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Maize USD 266 returns D.A.R.E. program and adds an SRO for elementary schools

Maize Police Officer Jesolyn Trego teaches D.A.R.E., a program recently added at both Maize Intermediate School and Maize SouThe D.A.R.E. (Drug Abuse Resistance Education) program teaches students how to make healthy choices and good decisions. Maize USD 266 brought the program back this school year, and more than 600 fifth graders at Maize Intermediate School and Maize South Intermediate School will participate.

“It’s so important,” said Jesolyn Trego, Maize Police Officer and School Resource Officer (SRO) who teaches D.A.R.E. at Maize South Intermediate School. “I think we can really change the path for some of these kids … as they continue to go through the school system and then out into the world.”

The program teaches students about bullying, not doing drugs or using alcohol, not falling into peer pressure, and making good decisions, Trego said. 

Tim BrantThe school district worked with the Maize Police Department to bring the D.A.R.E. program back into schools. The police department funds the program and the officers who teach the sessions. It was not a hard decision to bring the program back because the community wanted it, said Tim Brant, Maize USD 266 Executive Director of Health, Safety, and Prevention, who has a background in law enforcement.

“We see a lot of things in the news, like violence, and having the officers in schools is one deterrent that we have in place,” Brant said. “I’m excited about it coming. I’ve seen the long-term benefit from it. And I think, over time, we’re going to see the long-term benefit of it here.”

Plus, Brant said, D.A.R.E. serves as an effective tool to enhance communication between parents and their children regarding topics like drugs, alcohol, and peer pressure.

D.A.R.E. is a 10-week program, and each session is 45 minutes long. It was originally started in Los Angeles by the police department and teachers in the 1980s to combat problems police were seeing in the community. It is now offered around the country.

“The ultimate goal is to enhance the relationships across the community between the school district, the parents and students, and law enforcement and maybe try to break down some barriers,” Brant said. “It’s an effective tool to build a positive relationship between the young kids and law enforcement.”

Trego has been a police officer for eight years and a school resource officer for two years. She started teaching D.A.R.E. at Maize South Intermediate in August. Maize Intermediate School’s D.A.R.E program started in mid-September. 

“This is such an impressionable grade. It's great to just be here and interact with so many kids on a daily basis,” Trego said. “You get a chance to interact with these kids before they get to middle school, to have a positive interaction, and maybe change the way they look at police officers. They can have a sense of security when they come to school.”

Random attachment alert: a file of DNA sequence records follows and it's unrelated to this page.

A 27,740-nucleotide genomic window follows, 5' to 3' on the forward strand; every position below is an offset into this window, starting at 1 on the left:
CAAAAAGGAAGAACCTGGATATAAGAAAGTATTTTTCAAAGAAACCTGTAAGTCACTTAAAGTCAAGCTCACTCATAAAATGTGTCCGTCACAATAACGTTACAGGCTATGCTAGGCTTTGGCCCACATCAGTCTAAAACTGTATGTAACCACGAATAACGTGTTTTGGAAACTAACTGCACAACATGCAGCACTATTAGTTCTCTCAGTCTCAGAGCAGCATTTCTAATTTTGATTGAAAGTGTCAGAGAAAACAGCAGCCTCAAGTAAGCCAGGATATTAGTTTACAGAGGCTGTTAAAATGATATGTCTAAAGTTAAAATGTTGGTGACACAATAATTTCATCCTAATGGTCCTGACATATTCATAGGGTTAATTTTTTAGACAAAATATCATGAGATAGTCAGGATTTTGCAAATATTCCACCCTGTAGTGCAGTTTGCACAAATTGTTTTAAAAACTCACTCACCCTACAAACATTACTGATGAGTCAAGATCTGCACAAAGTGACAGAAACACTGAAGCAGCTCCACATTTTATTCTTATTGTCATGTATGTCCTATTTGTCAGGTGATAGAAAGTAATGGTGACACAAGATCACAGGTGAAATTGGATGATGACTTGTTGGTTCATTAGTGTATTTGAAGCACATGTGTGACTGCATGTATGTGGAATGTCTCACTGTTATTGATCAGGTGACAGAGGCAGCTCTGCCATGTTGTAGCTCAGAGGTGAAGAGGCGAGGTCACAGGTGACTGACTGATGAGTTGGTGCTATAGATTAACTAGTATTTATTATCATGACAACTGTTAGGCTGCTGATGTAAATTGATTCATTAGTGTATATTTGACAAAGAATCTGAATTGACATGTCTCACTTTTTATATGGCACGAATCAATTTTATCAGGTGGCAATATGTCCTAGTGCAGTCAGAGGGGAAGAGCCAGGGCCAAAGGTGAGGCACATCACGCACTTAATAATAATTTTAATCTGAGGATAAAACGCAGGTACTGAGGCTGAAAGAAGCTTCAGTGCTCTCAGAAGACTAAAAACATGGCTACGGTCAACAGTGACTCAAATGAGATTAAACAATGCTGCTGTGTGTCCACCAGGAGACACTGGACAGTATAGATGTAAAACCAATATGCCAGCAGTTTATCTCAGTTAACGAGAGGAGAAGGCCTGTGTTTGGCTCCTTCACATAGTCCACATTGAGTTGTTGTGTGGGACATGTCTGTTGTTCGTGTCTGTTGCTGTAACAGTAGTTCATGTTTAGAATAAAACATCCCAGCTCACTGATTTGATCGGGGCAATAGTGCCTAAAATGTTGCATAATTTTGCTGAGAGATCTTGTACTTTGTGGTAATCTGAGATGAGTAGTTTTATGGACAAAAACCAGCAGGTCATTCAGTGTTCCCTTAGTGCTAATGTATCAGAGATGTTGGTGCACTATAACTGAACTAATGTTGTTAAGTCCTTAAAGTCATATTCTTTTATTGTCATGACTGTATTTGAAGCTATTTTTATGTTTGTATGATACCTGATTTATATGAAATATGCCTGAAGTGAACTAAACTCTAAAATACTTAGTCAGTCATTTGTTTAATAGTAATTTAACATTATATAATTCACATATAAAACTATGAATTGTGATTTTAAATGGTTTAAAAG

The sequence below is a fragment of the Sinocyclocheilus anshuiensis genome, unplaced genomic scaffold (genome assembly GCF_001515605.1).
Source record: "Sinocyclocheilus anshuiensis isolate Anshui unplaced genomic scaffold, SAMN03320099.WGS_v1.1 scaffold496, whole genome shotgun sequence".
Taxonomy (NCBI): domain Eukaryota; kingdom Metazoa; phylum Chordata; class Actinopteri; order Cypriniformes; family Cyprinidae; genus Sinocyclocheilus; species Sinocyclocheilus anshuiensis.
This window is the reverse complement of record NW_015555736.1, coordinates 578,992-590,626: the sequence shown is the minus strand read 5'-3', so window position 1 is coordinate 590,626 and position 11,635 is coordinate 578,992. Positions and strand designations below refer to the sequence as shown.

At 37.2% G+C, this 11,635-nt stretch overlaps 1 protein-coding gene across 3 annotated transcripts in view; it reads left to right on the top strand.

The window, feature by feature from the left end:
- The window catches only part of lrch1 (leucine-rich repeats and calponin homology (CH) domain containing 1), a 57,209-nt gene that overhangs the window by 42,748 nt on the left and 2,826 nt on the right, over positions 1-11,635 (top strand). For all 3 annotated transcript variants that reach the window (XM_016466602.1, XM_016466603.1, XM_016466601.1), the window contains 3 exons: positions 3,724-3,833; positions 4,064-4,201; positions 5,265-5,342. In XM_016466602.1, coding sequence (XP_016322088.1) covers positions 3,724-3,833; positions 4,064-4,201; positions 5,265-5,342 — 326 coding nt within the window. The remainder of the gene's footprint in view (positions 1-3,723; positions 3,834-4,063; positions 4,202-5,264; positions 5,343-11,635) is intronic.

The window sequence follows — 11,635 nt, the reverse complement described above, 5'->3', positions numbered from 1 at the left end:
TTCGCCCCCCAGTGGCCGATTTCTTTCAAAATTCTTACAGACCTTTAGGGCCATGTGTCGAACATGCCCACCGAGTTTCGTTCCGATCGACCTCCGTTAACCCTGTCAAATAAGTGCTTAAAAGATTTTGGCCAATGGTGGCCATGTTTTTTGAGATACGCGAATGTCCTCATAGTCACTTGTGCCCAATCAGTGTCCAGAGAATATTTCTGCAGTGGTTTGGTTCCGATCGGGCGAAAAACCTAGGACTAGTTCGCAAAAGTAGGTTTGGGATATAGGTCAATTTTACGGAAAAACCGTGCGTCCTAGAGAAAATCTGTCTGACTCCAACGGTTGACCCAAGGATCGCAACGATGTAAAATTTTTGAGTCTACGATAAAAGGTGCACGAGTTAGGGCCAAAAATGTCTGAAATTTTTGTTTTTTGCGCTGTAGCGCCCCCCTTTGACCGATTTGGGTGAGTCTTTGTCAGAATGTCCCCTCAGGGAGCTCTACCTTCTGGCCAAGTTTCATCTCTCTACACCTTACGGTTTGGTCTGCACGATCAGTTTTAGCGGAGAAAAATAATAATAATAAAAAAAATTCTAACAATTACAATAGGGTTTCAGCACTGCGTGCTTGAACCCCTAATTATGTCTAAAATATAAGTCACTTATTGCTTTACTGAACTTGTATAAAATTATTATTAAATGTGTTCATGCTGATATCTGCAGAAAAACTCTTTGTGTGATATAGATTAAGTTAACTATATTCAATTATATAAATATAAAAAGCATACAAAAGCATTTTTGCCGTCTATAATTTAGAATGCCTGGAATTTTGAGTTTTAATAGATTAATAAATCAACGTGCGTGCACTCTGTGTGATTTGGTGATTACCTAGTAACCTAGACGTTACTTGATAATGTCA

The D.A.R.E. program is only one change Maize USD 266 is making this school year in terms of SRO presence. There are currently school resource officers in the intermediate, middle, and high schools. This year, there will be an additional SRO who splits time between the five elementary schools, which house grades kindergarten through 4. 

Brant said it’s rare that a school district has an SRO in elementary schools.

“That’s almost unheard of across the United States,” Brant said. “Over 65 percent of the SROs in the U.S. are dedicated to high schools. So for us to put them all the way down into our elementary schools, that’s an accomplishment for the school district.”

In 2022-23, Maize USD 266 went from three SROs to six SROs in schools. This year, the school district added a seventh SRO, and the position will rotate between elementary schools. Next school year, the district will try to add another SRO in the elementary schools. 

“Our ultimate goal is to keep kids in school and keep them learning,” Brant said. “When you look at all those things coupled together, the school district has done a phenomenal job trying to make sure kids are safe and that they’re staying in school and learning.”

Brant said that parents likely will notice their kids talking about the SROs and the D.A.R.E. program. 

“Parents are going to hear their kids talking about being around the officers and the fun things that will go on with them, because there will be fun things,” Brant said. “I think that’s going to put parents a little more at ease over the safety of their kids at school.”

Maize Police Officer Jesolyn Trego teaches D.A.R.E., a program recently added at both Maize Intermediate School and Maize Sou

Maize Police Officer Jesolyn Trego teaches D.A.R.E., a program recently added at both Maize Intermediate School and Maize South Intermediate School. She said the D.A.R.E. program focuses on how students can make informed decisions and on bullying, peer pressure, and the dangers of drug and alcohol use.